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Despite heat, play goes on

Posted: June 21, 2008 11:13 p.m.
Updated: August 23, 2008 5:02 a.m.

Katherina, played by Rebekah Dunn, comes between Hortensio (left), played by B.D. Christiansen, and Lucentio, played by Brandon Pugmire, during a scene from "The Taming of the Shrew" Saturday during Shakespeare in the Park in Newhall.

 

About 120 Shakespeare and theater fans gathered at William S. Hart Park on Saturday to enjoy "The Taming of the Shrew," part of this year's Shakespeare in the Park series.

The play was directed by the event's founder, David Stears, who returned to his role as director after an eight-year hiatus.

During his break from Shakespeare in the Park, members of the Repertory East Playhouse took over the annual play. This year, Stears was invited back to direct it. "It's a great tradition," he said, as people in the background watched "The Taming of the Shrew."

While reflecting on the history of the series, Stears said he was inspired to bring Shakespeare in the Park to the SCV after he attended one in New York. "I thought, ‘Santa Clarita could use that,'" he said.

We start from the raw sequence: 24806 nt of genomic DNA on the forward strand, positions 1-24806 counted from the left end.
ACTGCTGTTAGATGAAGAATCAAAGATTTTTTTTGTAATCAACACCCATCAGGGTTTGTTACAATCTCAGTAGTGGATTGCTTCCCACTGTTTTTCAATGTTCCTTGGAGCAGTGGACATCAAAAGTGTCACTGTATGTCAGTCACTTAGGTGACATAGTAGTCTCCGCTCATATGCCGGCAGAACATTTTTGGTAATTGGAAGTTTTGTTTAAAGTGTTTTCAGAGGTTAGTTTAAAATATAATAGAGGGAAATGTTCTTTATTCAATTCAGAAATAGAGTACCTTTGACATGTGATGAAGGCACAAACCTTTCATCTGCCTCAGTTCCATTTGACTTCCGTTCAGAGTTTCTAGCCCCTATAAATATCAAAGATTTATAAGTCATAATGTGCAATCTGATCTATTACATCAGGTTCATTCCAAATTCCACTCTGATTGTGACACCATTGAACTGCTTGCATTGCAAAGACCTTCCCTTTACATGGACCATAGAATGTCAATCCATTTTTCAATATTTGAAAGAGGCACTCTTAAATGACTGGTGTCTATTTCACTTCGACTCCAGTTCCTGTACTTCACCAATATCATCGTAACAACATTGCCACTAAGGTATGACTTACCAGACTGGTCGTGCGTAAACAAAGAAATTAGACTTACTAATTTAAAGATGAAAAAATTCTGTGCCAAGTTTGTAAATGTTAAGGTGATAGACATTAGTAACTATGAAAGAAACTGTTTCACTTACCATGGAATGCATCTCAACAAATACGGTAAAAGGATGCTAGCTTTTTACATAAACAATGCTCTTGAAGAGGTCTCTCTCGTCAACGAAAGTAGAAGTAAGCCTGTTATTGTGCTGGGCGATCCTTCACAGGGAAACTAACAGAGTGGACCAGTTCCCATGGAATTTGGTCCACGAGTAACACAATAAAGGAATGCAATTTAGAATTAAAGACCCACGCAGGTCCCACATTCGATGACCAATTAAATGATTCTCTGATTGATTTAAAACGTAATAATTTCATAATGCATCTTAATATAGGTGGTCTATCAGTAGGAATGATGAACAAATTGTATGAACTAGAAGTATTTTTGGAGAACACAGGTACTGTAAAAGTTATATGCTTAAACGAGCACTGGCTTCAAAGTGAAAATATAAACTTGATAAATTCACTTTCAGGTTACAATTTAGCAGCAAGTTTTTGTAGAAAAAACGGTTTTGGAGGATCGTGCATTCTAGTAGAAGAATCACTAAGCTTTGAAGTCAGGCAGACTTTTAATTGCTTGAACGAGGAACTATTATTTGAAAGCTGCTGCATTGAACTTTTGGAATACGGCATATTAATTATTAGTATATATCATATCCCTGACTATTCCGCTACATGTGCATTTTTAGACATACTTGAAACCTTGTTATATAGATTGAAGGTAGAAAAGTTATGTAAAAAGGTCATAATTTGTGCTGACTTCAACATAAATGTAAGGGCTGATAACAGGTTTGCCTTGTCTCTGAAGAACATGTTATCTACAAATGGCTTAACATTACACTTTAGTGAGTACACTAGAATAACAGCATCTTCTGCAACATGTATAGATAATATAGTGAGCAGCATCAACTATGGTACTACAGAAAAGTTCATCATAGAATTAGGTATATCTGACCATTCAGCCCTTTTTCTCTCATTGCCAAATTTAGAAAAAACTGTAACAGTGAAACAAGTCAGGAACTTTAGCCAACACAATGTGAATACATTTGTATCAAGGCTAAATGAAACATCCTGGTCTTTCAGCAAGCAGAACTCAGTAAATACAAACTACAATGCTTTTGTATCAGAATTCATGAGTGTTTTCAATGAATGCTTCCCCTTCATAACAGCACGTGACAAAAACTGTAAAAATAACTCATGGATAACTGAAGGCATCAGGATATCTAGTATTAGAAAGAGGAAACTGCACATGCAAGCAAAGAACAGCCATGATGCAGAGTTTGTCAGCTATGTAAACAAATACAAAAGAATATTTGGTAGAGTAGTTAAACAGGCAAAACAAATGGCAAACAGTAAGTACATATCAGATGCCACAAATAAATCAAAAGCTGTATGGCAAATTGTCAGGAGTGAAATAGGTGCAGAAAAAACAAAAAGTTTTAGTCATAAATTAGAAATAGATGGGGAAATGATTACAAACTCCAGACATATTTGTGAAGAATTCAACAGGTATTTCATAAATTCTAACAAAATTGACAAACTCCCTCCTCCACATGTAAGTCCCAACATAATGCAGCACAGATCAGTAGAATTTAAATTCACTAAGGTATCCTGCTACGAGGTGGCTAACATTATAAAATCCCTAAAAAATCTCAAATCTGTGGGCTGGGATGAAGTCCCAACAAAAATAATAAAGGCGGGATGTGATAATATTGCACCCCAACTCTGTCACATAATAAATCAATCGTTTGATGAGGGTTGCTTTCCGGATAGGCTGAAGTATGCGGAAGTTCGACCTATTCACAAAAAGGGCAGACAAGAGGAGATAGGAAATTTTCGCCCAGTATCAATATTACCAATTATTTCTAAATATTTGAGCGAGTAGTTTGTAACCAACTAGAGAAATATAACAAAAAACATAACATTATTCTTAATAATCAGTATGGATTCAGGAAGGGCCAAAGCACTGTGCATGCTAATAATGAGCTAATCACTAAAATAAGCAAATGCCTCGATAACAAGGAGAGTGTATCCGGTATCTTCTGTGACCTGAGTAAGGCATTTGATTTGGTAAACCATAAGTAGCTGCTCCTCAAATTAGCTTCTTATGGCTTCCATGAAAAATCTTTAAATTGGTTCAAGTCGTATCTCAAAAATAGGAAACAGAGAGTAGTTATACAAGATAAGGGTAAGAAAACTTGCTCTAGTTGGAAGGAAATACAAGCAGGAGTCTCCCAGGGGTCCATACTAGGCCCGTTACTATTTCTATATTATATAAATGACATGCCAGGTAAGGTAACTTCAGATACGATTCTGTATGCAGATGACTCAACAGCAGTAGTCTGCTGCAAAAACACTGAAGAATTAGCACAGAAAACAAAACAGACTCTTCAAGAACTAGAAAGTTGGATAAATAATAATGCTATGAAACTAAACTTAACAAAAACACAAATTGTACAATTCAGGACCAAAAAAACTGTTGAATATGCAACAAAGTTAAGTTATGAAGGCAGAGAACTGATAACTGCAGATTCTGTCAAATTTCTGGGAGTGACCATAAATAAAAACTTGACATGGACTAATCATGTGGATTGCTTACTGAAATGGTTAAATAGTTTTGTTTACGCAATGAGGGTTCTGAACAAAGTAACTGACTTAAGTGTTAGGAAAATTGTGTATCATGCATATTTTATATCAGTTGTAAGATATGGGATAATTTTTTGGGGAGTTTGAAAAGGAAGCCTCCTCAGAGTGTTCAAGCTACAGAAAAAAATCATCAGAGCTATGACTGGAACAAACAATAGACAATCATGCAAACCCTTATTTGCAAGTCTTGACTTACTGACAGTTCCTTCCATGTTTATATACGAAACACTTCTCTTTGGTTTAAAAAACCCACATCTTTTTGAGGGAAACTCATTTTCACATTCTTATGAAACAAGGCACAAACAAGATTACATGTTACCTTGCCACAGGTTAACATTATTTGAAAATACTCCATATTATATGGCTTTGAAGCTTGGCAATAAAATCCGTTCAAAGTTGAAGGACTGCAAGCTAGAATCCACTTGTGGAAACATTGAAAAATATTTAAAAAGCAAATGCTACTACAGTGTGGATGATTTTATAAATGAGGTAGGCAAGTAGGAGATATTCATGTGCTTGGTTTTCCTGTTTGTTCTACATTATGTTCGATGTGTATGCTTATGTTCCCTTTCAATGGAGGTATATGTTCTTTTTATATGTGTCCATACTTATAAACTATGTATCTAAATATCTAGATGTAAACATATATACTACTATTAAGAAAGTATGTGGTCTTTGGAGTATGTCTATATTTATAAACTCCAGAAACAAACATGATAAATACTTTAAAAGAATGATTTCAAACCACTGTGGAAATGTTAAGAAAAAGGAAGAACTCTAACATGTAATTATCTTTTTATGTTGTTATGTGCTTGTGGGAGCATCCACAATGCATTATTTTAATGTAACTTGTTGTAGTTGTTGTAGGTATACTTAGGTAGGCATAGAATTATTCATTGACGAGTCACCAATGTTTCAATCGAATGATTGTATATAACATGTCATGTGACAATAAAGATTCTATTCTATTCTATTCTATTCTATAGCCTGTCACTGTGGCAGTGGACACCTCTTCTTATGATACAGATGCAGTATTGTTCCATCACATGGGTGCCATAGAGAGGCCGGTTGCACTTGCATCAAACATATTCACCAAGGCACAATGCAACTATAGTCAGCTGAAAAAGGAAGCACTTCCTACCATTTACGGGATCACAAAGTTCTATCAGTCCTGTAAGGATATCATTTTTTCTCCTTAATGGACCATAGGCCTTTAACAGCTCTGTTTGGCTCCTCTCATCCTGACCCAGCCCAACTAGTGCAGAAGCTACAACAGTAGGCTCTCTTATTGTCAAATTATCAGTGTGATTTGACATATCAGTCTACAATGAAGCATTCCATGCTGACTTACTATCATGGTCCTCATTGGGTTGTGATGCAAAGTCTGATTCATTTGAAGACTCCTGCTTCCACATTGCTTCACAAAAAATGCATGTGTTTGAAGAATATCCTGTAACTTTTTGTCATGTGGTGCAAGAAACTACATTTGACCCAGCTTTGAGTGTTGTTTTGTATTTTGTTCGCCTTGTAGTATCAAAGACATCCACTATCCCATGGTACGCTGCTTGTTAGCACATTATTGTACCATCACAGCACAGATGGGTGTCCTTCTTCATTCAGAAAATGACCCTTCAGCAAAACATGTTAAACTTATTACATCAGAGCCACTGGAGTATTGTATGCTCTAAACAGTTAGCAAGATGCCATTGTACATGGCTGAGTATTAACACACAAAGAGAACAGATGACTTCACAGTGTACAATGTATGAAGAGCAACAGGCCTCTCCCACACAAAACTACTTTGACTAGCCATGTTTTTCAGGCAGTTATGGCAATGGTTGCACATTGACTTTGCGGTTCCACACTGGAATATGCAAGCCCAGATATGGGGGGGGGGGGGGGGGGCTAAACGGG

Nineteen years ago, Stears said he established the Shakespeare in the Park series with a performance of "The Taming of the Shrew" at Hart Park.

Since then, the event has found a place in Santa Clarita.

"It's the oldest free cultural event in this valley," he said, adding that it's one year older than the annual summertime Concert in the Park series.

As for why Shakespeare always draws a crowd, Stears said the characters and what they have to say make it.

"It's timeless," he said, noting the characters give people a way to connect to their stories.

That connection was evident as guests sat comfortably in their beach chairs and watched as local performers from the Santa Clarita Valley and from the Repertory East Playhouse and Canyon Theatre Guild, both based in Newhall, acted out the Shakespeare classic.

Although temperatures soared into the 100-degree range on Saturday, many observers came prepared with fans, hats and the occasional oversized beach umbrella as they sat in the shade of the Newhall park.

While characters like Lucentio and Tranio acted on the stage before them, a handful of guests decided to make a picnic out of the show as they munched on sandwiches while passing a bag of chips around.

Since next year will mark the 20th anniversary of the Shakespeare in the Park series, Stears hopes to "make it a big celebration" and one that will open the door for Santa Clarita to one day host its own large theater festival.

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